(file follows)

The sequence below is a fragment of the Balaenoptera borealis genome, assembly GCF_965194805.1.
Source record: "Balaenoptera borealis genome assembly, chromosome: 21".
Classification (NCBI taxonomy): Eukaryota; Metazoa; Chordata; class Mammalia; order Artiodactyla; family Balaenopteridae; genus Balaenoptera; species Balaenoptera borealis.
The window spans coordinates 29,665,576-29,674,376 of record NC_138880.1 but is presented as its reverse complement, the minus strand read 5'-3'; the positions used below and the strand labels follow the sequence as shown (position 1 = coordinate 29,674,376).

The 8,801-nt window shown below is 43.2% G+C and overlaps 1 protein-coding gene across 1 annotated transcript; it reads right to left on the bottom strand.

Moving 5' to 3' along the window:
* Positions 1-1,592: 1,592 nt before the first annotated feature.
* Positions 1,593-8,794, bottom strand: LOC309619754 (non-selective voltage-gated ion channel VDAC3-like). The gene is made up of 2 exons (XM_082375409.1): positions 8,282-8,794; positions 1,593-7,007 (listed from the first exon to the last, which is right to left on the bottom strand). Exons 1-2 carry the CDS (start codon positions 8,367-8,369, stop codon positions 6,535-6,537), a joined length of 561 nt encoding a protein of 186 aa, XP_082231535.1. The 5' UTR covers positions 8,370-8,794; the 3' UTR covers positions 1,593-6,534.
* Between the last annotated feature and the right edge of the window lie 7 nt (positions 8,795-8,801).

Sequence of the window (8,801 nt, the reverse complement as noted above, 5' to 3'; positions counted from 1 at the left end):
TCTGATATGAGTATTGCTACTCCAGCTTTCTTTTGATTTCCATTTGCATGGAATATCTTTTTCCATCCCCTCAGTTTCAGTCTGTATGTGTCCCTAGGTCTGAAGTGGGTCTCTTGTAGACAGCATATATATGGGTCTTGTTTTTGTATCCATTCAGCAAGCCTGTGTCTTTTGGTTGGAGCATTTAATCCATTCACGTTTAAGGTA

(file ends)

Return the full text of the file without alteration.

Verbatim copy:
The sequence below is a fragment of the Balaenoptera borealis genome, assembly GCF_965194805.1.
Source record: "Balaenoptera borealis genome assembly, chromosome: 21".
Classification (NCBI taxonomy): Eukaryota; Metazoa; Chordata; class Mammalia; order Artiodactyla; family Balaenopteridae; genus Balaenoptera; species Balaenoptera borealis.
The window spans coordinates 29,665,576-29,674,376 of record NC_138880.1 but is presented as its reverse complement, the minus strand read 5'-3'; the positions used below and the strand labels follow the sequence as shown (position 1 = coordinate 29,674,376).

The 8,801-nt window shown below is 43.2% G+C and overlaps 1 protein-coding gene across 1 annotated transcript; it reads right to left on the bottom strand.

Moving 5' to 3' along the window:
* Positions 1-1,592: 1,592 nt before the first annotated feature.
* Positions 1,593-8,794, bottom strand: LOC309619754 (non-selective voltage-gated ion channel VDAC3-like). The gene is made up of 2 exons (XM_082375409.1): positions 8,282-8,794; positions 1,593-7,007 (listed from the first exon to the last, which is right to left on the bottom strand). Exons 1-2 carry the CDS (start codon positions 8,367-8,369, stop codon positions 6,535-6,537), a joined length of 561 nt encoding a protein of 186 aa, XP_082231535.1. The 5' UTR covers positions 8,370-8,794; the 3' UTR covers positions 1,593-6,534.
* Between the last annotated feature and the right edge of the window lie 7 nt (positions 8,795-8,801).

Sequence of the window (8,801 nt, the reverse complement as noted above, 5' to 3'; positions counted from 1 at the left end):
TCTGATATGAGTATTGCTACTCCAGCTTTCTTTTGATTTCCATTTGCATGGAATATCTTTTTCCATCCCCTCAGTTTCAGTCTGTATGTGTCCCTAGGTCTGAAGTGGGTCTCTTGTAGACAGCATATATATGGGTCTTGTTTTTGTATCCATTCAGCAAGCCTGTGTCTTTTGGTTGGAGCATTTAATCCATTCACGTTTAAGGTA